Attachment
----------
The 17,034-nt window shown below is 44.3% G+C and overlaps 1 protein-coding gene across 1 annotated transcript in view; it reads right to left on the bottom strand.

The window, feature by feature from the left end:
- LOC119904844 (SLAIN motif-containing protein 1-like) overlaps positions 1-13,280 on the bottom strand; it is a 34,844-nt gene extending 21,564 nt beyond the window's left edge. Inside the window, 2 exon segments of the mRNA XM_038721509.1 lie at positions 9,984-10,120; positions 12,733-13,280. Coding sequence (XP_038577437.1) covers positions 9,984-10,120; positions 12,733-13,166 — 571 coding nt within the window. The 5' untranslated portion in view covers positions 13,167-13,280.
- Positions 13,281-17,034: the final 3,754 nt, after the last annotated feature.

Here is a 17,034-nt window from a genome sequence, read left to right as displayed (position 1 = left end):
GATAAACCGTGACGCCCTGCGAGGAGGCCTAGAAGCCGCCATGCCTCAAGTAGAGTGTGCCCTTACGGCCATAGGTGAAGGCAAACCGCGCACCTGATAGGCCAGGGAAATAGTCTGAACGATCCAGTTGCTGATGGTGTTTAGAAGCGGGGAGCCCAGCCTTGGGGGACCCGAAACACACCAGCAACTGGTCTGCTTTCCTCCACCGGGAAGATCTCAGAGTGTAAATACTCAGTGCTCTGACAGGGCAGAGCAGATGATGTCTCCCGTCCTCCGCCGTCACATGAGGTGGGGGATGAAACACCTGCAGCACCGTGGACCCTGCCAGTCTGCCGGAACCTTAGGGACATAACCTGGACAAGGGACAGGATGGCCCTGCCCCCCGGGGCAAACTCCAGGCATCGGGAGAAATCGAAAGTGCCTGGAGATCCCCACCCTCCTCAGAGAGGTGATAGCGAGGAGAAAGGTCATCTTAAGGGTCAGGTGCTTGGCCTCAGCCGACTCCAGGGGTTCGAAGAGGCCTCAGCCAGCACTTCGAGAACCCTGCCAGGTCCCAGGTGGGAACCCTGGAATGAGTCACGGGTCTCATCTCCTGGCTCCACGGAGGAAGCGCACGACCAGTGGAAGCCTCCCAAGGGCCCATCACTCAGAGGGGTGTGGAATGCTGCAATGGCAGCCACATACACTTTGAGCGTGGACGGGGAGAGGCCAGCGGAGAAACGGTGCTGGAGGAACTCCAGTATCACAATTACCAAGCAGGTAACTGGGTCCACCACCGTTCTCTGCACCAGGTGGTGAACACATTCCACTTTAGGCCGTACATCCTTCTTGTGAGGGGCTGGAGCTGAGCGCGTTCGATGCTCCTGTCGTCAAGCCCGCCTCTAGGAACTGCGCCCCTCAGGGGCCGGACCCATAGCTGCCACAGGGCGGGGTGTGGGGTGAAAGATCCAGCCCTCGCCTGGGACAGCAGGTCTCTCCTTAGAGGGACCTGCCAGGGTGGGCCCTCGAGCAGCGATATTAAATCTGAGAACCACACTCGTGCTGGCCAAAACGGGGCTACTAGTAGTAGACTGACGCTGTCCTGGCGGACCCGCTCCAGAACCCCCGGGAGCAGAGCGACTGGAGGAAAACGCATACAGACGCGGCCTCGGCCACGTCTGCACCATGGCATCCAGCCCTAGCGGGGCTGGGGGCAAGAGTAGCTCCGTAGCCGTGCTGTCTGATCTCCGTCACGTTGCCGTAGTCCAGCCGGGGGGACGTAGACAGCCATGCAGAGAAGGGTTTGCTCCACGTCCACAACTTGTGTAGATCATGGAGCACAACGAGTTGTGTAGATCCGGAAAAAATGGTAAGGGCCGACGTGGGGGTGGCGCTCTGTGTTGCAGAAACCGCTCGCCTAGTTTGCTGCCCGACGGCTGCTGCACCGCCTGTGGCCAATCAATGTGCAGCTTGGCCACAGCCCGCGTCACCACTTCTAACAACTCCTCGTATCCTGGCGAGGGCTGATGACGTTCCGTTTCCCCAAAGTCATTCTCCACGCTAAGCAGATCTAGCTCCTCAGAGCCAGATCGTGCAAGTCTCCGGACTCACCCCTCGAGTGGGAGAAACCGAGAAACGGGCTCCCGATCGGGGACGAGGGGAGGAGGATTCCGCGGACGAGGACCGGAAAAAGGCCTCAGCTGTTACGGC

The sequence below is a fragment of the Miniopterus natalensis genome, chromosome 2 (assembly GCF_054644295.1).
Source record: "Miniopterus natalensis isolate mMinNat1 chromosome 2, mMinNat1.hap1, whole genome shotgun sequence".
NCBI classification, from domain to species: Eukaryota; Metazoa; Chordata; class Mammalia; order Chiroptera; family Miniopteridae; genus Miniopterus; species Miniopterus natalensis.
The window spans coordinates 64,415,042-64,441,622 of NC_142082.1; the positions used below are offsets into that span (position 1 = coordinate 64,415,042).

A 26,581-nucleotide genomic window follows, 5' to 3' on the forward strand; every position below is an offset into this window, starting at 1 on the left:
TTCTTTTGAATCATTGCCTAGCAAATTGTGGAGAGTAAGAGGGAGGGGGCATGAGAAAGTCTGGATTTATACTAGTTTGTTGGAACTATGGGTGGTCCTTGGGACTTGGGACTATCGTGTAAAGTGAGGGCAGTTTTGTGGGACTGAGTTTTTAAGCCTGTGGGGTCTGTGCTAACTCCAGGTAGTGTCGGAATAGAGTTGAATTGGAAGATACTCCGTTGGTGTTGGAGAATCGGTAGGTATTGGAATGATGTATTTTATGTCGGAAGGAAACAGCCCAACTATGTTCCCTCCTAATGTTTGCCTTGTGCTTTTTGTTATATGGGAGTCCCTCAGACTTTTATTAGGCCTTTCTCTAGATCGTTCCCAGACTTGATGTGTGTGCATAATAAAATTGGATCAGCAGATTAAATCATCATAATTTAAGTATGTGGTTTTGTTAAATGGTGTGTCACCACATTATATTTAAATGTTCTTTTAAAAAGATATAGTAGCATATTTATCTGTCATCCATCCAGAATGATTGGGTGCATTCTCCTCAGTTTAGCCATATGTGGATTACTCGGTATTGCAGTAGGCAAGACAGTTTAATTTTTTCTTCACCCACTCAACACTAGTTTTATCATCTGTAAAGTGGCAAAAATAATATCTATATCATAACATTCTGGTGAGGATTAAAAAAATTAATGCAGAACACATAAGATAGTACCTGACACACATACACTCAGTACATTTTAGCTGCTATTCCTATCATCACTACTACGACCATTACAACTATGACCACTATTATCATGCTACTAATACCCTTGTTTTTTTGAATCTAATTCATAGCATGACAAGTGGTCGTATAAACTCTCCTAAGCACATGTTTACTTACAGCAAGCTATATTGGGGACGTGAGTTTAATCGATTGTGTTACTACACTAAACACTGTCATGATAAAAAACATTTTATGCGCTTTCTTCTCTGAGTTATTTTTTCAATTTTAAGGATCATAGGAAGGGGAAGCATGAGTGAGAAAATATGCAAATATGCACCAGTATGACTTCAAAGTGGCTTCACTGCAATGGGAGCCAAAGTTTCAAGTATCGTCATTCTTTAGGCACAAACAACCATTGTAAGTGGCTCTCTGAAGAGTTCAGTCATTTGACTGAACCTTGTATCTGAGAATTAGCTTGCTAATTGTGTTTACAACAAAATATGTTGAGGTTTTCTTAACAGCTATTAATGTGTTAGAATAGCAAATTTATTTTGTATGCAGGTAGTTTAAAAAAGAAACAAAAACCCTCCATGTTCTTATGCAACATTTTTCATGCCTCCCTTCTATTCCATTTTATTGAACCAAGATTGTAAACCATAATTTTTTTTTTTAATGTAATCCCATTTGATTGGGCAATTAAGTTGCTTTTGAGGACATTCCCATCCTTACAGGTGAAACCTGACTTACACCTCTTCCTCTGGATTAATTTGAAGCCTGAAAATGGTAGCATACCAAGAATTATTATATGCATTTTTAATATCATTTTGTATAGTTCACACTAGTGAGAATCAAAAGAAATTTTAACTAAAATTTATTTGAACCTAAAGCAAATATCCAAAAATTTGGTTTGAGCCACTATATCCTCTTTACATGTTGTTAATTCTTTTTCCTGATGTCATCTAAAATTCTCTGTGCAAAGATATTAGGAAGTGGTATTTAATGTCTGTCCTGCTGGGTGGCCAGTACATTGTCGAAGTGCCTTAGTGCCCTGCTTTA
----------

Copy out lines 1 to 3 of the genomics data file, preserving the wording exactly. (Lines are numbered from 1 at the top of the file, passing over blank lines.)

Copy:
The 17,034-nt window shown below is 44.3% G+C and overlaps 1 protein-coding gene across 1 annotated transcript in view; it reads right to left on the bottom strand.

The window, feature by feature from the left end:
- LOC119904844 (SLAIN motif-containing protein 1-like) overlaps positions 1-13,280 on the bottom strand; it is a 34,844-nt gene extending 21,564 nt beyond the window's left edge. Inside the window, 2 exon segments of the mRNA XM_038721509.1 lie at positions 9,984-10,120; positions 12,733-13,280. Coding sequence (XP_038577437.1) covers positions 9,984-10,120; positions 12,733-13,166 — 571 coding nt within the window. The 5' untranslated portion in view covers positions 13,167-13,280.